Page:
"Trembling south." The patron god of tattooing, the tohunga ta moko (tattooing expert), a grandson of . He dwelt in Rarohenga (), and there taught the art of tattooing to Mata-ora. Before that period tattooing by punctuation was unknown in the upper world, where designs were merely painted on the human body. That mode of decoration, Ue-tonga said, was merely for the decoration of houses, and was known as hopara makaurangi, but when applied to persons it was styled tuhi. Having learned the proper style of tattooing, Mata-ora taught it to humans.

Ue-tonga's daughter Niwa-reka became Mata-ora's wife. As a parting gift, Ue-tonga gave Mata-ora the famous cloak called the Rangi-haupapa, which was the original after which were fashioned all the cloaks of this world. The belt that was intended to confine it was the originating pattern of all belts of this world.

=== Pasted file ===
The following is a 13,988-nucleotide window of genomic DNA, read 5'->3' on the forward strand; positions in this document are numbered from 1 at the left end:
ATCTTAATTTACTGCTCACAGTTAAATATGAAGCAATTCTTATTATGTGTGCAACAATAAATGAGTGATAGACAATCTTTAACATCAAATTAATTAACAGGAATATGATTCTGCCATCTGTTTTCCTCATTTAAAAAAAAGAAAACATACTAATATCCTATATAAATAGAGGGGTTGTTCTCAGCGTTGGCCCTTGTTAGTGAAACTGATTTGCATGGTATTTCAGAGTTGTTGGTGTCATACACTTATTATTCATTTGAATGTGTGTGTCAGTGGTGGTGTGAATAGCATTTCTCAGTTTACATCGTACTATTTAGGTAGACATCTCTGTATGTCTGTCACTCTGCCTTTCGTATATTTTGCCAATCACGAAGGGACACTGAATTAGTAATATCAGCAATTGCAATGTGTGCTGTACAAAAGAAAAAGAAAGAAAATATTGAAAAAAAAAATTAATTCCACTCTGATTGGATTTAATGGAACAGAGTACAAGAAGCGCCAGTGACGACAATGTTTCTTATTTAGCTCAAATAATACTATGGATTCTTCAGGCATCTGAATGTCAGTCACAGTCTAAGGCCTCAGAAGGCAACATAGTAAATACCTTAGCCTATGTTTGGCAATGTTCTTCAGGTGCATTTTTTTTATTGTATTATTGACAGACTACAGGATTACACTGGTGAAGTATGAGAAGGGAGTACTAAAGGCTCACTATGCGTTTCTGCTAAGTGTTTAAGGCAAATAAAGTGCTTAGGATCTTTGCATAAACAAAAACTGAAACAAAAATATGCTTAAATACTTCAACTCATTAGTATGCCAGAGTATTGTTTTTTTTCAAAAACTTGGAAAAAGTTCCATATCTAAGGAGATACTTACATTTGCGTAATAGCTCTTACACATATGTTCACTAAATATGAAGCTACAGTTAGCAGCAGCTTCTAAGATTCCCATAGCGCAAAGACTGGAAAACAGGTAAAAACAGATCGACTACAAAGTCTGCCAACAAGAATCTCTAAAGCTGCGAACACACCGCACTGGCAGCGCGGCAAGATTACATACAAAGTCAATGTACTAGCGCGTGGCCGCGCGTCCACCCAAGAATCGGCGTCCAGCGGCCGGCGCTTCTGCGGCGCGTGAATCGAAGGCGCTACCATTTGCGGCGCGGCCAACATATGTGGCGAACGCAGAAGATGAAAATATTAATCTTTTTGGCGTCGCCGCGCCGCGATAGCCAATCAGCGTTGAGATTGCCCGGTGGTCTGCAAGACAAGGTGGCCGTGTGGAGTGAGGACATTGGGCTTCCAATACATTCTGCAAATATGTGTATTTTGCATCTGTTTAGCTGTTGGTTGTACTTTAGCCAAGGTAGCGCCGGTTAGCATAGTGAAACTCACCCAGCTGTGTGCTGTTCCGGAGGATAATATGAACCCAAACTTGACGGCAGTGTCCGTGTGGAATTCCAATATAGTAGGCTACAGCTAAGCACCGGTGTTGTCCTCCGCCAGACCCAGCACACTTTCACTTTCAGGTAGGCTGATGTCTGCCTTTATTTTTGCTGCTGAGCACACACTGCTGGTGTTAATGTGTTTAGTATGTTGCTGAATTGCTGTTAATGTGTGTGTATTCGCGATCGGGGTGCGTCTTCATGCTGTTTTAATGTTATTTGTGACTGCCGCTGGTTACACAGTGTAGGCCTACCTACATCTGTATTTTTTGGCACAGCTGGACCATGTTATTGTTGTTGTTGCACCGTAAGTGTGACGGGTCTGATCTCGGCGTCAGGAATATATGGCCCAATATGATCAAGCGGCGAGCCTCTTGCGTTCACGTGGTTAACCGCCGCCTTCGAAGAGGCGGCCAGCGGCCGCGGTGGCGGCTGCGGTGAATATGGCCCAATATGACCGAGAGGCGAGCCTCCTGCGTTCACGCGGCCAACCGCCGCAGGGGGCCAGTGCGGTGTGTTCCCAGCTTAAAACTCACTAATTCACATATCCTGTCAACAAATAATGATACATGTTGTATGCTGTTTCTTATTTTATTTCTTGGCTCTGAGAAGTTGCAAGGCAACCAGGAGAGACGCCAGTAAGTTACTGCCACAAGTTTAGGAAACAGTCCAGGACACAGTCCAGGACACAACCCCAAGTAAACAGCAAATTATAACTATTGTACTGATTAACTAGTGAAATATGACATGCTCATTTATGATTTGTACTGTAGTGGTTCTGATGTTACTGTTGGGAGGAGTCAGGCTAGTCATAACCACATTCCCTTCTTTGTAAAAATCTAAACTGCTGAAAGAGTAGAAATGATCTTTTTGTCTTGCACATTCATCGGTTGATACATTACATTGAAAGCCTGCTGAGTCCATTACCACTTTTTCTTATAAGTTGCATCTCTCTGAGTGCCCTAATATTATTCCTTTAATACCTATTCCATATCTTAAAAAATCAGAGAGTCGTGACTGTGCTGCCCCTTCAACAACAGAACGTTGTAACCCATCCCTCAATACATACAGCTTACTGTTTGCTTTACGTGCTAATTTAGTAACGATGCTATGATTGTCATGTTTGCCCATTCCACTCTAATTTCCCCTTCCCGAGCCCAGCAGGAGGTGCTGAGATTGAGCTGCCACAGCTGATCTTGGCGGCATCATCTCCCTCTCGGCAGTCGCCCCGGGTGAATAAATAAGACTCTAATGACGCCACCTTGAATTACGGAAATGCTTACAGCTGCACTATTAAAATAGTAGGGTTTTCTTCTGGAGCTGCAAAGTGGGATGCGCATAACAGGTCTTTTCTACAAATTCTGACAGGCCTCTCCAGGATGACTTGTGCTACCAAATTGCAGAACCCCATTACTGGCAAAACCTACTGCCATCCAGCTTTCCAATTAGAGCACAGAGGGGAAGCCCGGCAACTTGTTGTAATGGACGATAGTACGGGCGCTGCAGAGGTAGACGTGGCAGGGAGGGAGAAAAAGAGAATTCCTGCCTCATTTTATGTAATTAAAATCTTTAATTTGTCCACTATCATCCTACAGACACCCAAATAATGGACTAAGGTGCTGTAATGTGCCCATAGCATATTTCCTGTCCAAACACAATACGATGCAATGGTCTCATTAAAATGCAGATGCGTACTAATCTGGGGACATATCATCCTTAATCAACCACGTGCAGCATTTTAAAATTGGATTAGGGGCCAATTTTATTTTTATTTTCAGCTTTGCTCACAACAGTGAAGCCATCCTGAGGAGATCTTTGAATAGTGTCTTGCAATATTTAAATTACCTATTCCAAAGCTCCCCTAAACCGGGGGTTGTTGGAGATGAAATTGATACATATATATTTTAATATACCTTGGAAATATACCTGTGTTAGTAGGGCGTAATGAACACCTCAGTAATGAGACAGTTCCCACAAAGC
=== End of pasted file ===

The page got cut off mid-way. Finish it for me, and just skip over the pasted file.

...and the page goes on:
Ue-tonga also tattooed the demigod Māui.1



  1. Grey, Sir George. (1855). Polynesian Mythology. Auckland: Brett, p. 35.


  • Best, Elsdon. (1924). The Maori. Wellington: Harry H. Tombs, pp. 169, 171.
  • Tregear, Edward. (1891). Maori-Polynesian Comparative Dictionary. Wellington: Government Printer, p. 573.
  • White, John. (1887). Ancient History of the Maori. 6 vols. Wellington: G. Didsbury, Government Printer, pp. 2:4-6.